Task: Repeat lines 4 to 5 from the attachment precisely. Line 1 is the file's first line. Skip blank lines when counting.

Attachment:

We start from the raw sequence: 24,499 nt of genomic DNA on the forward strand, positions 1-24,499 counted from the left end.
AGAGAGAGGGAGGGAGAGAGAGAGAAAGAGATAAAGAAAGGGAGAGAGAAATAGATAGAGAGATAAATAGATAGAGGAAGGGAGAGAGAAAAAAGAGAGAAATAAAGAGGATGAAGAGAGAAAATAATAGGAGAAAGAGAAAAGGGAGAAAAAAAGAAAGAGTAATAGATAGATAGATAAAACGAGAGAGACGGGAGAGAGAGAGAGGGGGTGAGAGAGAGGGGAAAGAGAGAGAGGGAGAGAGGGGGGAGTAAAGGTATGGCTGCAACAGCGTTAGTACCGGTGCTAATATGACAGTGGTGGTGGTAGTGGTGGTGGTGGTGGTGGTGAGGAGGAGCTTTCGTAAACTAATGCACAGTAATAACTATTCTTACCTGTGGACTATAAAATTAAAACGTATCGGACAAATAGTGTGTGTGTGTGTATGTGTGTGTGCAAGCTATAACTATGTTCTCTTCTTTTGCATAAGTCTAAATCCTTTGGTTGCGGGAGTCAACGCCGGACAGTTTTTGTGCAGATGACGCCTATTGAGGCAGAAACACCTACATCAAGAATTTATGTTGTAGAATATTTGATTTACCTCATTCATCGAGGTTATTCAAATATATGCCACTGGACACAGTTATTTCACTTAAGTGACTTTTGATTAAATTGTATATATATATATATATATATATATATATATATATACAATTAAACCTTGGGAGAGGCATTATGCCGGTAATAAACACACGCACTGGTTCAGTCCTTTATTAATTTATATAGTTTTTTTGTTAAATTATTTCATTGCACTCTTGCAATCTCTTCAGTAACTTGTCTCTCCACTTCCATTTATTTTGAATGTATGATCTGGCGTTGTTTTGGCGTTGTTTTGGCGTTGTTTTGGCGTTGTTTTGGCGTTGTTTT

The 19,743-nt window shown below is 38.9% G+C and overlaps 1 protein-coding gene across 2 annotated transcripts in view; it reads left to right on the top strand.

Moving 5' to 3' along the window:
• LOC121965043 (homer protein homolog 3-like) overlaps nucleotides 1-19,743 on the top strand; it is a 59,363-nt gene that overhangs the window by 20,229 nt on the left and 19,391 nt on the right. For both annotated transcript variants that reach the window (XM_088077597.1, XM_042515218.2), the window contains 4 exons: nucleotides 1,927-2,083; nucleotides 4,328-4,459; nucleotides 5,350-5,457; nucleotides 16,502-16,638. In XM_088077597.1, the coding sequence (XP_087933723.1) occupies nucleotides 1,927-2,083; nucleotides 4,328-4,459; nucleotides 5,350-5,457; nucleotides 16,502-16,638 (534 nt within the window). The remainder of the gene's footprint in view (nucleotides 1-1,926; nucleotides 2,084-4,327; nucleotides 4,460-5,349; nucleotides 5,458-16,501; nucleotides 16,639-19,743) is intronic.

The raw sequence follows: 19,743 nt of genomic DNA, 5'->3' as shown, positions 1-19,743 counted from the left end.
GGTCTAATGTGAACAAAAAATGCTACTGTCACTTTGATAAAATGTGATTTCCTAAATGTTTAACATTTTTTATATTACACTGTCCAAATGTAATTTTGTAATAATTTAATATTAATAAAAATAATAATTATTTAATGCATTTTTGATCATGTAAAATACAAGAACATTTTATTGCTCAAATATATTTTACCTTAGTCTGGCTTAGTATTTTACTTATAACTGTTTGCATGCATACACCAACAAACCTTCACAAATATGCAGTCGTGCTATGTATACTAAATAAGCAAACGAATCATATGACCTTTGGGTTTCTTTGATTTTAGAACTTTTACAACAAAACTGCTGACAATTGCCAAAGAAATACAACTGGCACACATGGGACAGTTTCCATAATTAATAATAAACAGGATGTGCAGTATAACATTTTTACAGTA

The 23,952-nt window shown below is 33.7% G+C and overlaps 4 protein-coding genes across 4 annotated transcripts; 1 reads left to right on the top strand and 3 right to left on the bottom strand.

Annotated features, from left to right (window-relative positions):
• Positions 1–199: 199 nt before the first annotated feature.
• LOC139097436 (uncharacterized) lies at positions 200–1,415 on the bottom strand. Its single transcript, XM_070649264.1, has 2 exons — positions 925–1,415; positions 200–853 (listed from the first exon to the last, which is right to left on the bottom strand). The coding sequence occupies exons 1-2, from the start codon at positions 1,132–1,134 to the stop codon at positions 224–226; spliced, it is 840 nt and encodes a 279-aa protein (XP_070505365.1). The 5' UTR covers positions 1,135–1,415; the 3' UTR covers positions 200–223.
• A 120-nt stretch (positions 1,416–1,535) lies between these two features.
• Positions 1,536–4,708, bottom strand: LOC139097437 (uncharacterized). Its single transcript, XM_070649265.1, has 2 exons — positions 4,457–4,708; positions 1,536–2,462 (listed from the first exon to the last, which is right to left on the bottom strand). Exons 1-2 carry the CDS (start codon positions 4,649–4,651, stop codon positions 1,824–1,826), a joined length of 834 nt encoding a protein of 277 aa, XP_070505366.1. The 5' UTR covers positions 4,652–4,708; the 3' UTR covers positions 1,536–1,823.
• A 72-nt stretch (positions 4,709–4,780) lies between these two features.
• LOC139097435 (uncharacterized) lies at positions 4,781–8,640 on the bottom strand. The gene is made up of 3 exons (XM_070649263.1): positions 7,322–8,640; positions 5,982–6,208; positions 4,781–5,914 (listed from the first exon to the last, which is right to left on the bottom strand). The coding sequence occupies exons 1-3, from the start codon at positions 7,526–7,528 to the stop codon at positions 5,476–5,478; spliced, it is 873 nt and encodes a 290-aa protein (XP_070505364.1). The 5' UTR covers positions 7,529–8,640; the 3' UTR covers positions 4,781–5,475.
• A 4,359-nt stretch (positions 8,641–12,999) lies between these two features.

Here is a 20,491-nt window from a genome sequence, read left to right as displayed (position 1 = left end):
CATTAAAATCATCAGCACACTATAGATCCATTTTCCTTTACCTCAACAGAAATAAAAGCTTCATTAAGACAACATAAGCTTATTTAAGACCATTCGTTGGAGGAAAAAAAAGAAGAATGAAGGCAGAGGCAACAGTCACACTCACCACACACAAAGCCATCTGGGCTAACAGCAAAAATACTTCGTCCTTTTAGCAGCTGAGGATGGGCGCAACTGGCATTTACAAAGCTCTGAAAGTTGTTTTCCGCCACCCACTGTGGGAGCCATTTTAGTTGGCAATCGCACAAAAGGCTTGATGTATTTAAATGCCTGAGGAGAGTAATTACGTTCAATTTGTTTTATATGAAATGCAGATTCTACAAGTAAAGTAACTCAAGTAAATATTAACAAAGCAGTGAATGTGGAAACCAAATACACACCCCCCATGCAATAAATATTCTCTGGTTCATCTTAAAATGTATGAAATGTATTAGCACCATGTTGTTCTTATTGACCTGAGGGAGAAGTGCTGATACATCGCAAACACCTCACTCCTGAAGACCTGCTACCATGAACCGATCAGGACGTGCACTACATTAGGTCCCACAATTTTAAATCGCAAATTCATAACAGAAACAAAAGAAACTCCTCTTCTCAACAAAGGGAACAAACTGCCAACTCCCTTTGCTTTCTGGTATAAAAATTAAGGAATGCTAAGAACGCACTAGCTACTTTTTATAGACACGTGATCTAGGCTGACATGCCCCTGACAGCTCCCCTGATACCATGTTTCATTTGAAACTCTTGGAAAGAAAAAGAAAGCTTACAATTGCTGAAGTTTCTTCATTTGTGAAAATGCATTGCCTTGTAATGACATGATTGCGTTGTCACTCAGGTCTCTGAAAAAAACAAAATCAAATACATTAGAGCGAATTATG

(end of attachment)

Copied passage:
Moving 5' to 3' along the window:
• LOC121965043 (homer protein homolog 3-like) overlaps nucleotides 1-19,743 on the top strand; it is a 59,363-nt gene that overhangs the window by 20,229 nt on the left and 19,391 nt on the right. For both annotated transcript variants that reach the window (XM_088077597.1, XM_042515218.2), the window contains 4 exons: nucleotides 1,927-2,083; nucleotides 4,328-4,459; nucleotides 5,350-5,457; nucleotides 16,502-16,638. In XM_088077597.1, the coding sequence (XP_087933723.1) occupies nucleotides 1,927-2,083; nucleotides 4,328-4,459; nucleotides 5,350-5,457; nucleotides 16,502-16,638 (534 nt within the window). The remainder of the gene's footprint in view (nucleotides 1-1,926; nucleotides 2,084-4,327; nucleotides 4,460-5,349; nucleotides 5,458-16,501; nucleotides 16,639-19,743) is intronic.